"The problem is in the head and the heart," Torres explained. "You don't have a medicine for the head or the heart. And you have a big friend that you call alcohol. So I finally said goodbye to my good friend because my good friend had many problems for me."
The members of his group explained to him what they were like before, during and after booze.
"They said, 'Welcome, do you think you have a problem? If you don't, welcome," Torres remembered. "'And if you do, welcome.' Finally, one day, Torres said, 'Me too! I have a problem too!'"
Torres said he finished the one-year program and stayed on six more years. "This is my place."
Key words of recovery
Mixed in among the camaraderie at the Aug. 31 AA meeting were more than a few colorful swear words.
"Here in AA there are different ways of expressing yourself," Romero said. "We come more or less from the lowest places. The mode of life of the street leads you to the most vulgar ways of expressing yourself."
Recovery is based in the group and some key words, Romero said: Unity, service and recovery. "It's all about love, compassion, caring."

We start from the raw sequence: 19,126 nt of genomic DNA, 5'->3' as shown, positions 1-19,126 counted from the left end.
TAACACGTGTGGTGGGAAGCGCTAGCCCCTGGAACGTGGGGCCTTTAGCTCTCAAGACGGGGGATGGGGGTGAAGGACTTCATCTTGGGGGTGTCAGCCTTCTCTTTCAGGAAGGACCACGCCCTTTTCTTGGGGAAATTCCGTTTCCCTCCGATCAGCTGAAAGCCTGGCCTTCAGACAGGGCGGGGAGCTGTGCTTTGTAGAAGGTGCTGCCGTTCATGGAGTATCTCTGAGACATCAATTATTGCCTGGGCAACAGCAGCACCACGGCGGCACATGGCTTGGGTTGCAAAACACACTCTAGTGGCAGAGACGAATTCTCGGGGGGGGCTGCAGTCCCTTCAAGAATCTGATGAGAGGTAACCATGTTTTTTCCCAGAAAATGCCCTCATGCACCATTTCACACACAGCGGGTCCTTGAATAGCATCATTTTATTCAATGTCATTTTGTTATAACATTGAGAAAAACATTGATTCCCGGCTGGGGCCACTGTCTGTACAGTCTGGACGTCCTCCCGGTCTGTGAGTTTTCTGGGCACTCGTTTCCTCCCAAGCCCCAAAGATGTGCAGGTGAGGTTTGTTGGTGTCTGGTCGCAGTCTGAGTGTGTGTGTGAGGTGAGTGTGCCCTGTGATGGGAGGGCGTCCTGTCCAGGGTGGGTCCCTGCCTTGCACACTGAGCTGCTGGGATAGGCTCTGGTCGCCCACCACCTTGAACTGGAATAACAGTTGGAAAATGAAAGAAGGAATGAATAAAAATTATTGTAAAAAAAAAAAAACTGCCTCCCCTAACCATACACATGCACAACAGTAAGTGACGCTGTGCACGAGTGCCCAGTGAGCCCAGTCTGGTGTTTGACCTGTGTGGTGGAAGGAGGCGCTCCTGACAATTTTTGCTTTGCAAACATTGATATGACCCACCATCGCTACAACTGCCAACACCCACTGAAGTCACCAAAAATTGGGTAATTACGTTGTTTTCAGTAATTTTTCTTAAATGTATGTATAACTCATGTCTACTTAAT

Women were conspicuosly absent from the meeting, although they are welcome. Why was the group all male?
"Sometimes women are afraid to express themselves publicly, and all the more when they're talking about alcoholism or drug addiction," Romero said.
Romero has been sober for 18 years with the help of AA. Along the way, he's survived trials such as the kidnapping and ransom of his daughter Ana Paola in Tijuana, Mexico, after she was mistaken for another woman.
The kidnappers wanted $250,000, but Romero could only scrape together $15,000, he said.
"She was kidnapped for three days," he said. "For me, that was an eternity. But luckily, thanks to God, she was able to escape."
"I really feel very good, very motivated, very prepared for anything. Thanks to God and thanks to the help of all these people, I've been able to continue forward."
'Today, before coming, we feed our families'
Torres, who has been sober seven years, said recovery helps the family and the whole community, not just the alcoholic.
"Not so much for the immigrant, but more for the family of the immigrant," he said. "The alcoholic doesn't destroy himself as much as he destroys his family. ... In other places, we were smoking, drinking, spending all the money of the family. Now, today, before coming, we feed our families."
Torres now has his own job in landscaping and says his family is much better off.
"Now I have a new child, only 11 days old, that was born outside alcoholism, outside drug addiction, tobacco."
Both said they know others in the community, immigrants or natives, who might benefit from support.
"If, through drinking, you lose your family, you lose your job, or you hit your family, or don't go to your job, if after a binge you don't have your paycheck, if you've accosted someone physically or verbally, you might have a problem," Torres said. "Come to AA."
Source: The Daily News Online